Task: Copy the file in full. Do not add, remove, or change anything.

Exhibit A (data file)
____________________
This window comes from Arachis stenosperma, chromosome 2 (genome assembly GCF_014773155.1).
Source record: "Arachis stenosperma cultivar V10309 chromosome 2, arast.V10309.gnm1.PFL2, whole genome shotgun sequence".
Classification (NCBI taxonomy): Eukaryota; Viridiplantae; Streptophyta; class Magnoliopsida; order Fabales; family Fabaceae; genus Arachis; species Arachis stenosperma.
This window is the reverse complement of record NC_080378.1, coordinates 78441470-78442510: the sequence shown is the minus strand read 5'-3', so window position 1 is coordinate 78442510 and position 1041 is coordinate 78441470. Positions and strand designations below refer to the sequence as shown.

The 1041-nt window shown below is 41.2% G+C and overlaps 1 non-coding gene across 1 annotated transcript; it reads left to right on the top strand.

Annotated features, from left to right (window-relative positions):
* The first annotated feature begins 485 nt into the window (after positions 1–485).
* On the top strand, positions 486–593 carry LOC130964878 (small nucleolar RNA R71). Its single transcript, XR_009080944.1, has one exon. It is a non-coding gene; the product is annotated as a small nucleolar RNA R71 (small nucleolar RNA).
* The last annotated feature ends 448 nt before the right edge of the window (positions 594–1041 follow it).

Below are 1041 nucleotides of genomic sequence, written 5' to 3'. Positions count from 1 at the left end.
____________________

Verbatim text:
This window comes from Arachis stenosperma, chromosome 2 (genome assembly GCF_014773155.1).
Source record: "Arachis stenosperma cultivar V10309 chromosome 2, arast.V10309.gnm1.PFL2, whole genome shotgun sequence".
Classification (NCBI taxonomy): Eukaryota; Viridiplantae; Streptophyta; class Magnoliopsida; order Fabales; family Fabaceae; genus Arachis; species Arachis stenosperma.
This window is the reverse complement of record NC_080378.1, coordinates 78441470-78442510: the sequence shown is the minus strand read 5'-3', so window position 1 is coordinate 78442510 and position 1041 is coordinate 78441470. Positions and strand designations below refer to the sequence as shown.

The 1041-nt window shown below is 41.2% G+C and overlaps 1 non-coding gene across 1 annotated transcript; it reads left to right on the top strand.

Annotated features, from left to right (window-relative positions):
* The first annotated feature begins 485 nt into the window (after positions 1–485).
* On the top strand, positions 486–593 carry LOC130964878 (small nucleolar RNA R71). Its single transcript, XR_009080944.1, has one exon. It is a non-coding gene; the product is annotated as a small nucleolar RNA R71 (small nucleolar RNA).
* The last annotated feature ends 448 nt before the right edge of the window (positions 594–1041 follow it).

Below are 1041 nucleotides of genomic sequence, written 5' to 3'. Positions count from 1 at the left end.